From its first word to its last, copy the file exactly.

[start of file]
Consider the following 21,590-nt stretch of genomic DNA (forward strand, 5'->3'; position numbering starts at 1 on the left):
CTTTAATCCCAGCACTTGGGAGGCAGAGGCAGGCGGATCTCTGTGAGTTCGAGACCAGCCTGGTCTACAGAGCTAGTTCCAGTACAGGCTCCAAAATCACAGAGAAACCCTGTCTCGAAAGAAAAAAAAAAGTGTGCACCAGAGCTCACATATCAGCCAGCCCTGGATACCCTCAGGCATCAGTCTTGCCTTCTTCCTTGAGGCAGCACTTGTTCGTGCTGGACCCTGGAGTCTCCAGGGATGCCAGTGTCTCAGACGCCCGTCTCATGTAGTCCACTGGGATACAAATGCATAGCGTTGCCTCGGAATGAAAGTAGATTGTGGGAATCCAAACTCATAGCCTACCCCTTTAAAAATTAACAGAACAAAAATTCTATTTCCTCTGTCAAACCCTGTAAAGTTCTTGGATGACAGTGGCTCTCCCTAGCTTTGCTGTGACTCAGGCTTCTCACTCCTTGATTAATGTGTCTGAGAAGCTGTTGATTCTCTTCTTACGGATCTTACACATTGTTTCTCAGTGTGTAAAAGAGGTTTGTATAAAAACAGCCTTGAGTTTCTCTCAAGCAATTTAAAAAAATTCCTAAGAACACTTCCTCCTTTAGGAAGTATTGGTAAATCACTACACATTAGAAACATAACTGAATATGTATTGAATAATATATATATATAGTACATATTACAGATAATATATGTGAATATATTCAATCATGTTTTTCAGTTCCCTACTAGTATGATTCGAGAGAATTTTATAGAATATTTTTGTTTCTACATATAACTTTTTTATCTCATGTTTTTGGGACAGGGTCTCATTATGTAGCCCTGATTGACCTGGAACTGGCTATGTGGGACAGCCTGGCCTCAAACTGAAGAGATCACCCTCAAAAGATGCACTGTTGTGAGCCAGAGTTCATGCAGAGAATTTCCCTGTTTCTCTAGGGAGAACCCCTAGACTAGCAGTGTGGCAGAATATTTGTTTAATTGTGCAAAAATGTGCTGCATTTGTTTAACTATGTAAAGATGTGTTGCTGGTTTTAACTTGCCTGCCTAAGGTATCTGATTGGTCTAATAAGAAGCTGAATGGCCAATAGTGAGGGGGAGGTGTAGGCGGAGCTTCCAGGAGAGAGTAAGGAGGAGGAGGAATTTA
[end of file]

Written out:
Consider the following 21,590-nt stretch of genomic DNA (forward strand, 5'->3'; position numbering starts at 1 on the left):
CTTTAATCCCAGCACTTGGGAGGCAGAGGCAGGCGGATCTCTGTGAGTTCGAGACCAGCCTGGTCTACAGAGCTAGTTCCAGTACAGGCTCCAAAATCACAGAGAAACCCTGTCTCGAAAGAAAAAAAAAAGTGTGCACCAGAGCTCACATATCAGCCAGCCCTGGATACCCTCAGGCATCAGTCTTGCCTTCTTCCTTGAGGCAGCACTTGTTCGTGCTGGACCCTGGAGTCTCCAGGGATGCCAGTGTCTCAGACGCCCGTCTCATGTAGTCCACTGGGATACAAATGCATAGCGTTGCCTCGGAATGAAAGTAGATTGTGGGAATCCAAACTCATAGCCTACCCCTTTAAAAATTAACAGAACAAAAATTCTATTTCCTCTGTCAAACCCTGTAAAGTTCTTGGATGACAGTGGCTCTCCCTAGCTTTGCTGTGACTCAGGCTTCTCACTCCTTGATTAATGTGTCTGAGAAGCTGTTGATTCTCTTCTTACGGATCTTACACATTGTTTCTCAGTGTGTAAAAGAGGTTTGTATAAAAACAGCCTTGAGTTTCTCTCAAGCAATTTAAAAAAATTCCTAAGAACACTTCCTCCTTTAGGAAGTATTGGTAAATCACTACACATTAGAAACATAACTGAATATGTATTGAATAATATATATATATAGTACATATTACAGATAATATATGTGAATATATTCAATCATGTTTTTCAGTTCCCTACTAGTATGATTCGAGAGAATTTTATAGAATATTTTTGTTTCTACATATAACTTTTTTATCTCATGTTTTTGGGACAGGGTCTCATTATGTAGCCCTGATTGACCTGGAACTGGCTATGTGGGACAGCCTGGCCTCAAACTGAAGAGATCACCCTCAAAAGATGCACTGTTGTGAGCCAGAGTTCATGCAGAGAATTTCCCTGTTTCTCTAGGGAGAACCCCTAGACTAGCAGTGTGGCAGAATATTTGTTTAATTGTGCAAAAATGTGCTGCATTTGTTTAACTATGTAAAGATGTGTTGCTGGTTTTAACTTGCCTGCCTAAGGTATCTGATTGGTCTAATAAGAAGCTGAATGGCCAATAGTGAGGGGGAGGTGTAGGCGGAGCTTCCAGGAGAGAGTAAGGAGGAGGAGGAATTTA